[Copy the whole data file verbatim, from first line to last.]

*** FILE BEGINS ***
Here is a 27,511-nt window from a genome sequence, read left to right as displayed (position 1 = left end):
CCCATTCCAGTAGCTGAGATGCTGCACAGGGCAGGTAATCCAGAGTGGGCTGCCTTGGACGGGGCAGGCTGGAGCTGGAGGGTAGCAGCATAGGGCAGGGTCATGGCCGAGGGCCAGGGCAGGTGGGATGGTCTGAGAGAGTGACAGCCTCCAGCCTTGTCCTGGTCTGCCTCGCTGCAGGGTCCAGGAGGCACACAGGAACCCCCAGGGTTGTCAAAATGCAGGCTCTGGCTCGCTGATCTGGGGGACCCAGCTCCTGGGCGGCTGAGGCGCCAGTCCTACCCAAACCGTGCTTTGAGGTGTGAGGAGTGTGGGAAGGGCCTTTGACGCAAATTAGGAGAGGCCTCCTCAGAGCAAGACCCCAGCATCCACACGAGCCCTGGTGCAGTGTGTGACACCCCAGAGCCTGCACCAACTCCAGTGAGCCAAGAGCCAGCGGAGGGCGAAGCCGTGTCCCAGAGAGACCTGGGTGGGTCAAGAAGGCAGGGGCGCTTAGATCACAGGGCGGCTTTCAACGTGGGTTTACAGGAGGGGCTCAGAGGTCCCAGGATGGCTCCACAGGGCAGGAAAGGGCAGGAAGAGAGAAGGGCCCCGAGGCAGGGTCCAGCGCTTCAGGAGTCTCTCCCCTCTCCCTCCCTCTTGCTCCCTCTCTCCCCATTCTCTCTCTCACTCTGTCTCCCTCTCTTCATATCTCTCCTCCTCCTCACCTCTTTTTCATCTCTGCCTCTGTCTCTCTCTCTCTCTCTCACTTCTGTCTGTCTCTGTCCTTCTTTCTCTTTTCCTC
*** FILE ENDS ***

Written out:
Here is a 27,511-nt window from a genome sequence, read left to right as displayed (position 1 = left end):
CCCATTCCAGTAGCTGAGATGCTGCACAGGGCAGGTAATCCAGAGTGGGCTGCCTTGGACGGGGCAGGCTGGAGCTGGAGGGTAGCAGCATAGGGCAGGGTCATGGCCGAGGGCCAGGGCAGGTGGGATGGTCTGAGAGAGTGACAGCCTCCAGCCTTGTCCTGGTCTGCCTCGCTGCAGGGTCCAGGAGGCACACAGGAACCCCCAGGGTTGTCAAAATGCAGGCTCTGGCTCGCTGATCTGGGGGACCCAGCTCCTGGGCGGCTGAGGCGCCAGTCCTACCCAAACCGTGCTTTGAGGTGTGAGGAGTGTGGGAAGGGCCTTTGACGCAAATTAGGAGAGGCCTCCTCAGAGCAAGACCCCAGCATCCACACGAGCCCTGGTGCAGTGTGTGACACCCCAGAGCCTGCACCAACTCCAGTGAGCCAAGAGCCAGCGGAGGGCGAAGCCGTGTCCCAGAGAGACCTGGGTGGGTCAAGAAGGCAGGGGCGCTTAGATCACAGGGCGGCTTTCAACGTGGGTTTACAGGAGGGGCTCAGAGGTCCCAGGATGGCTCCACAGGGCAGGAAAGGGCAGGAAGAGAGAAGGGCCCCGAGGCAGGGTCCAGCGCTTCAGGAGTCTCTCCCCTCTCCCTCCCTCTTGCTCCCTCTCTCCCCATTCTCTCTCTCACTCTGTCTCCCTCTCTTCATATCTCTCCTCCTCCTCACCTCTTTTTCATCTCTGCCTCTGTCTCTCTCTCTCTCTCTCACTTCTGTCTGTCTCTGTCCTTCTTTCTCTTTTCCTC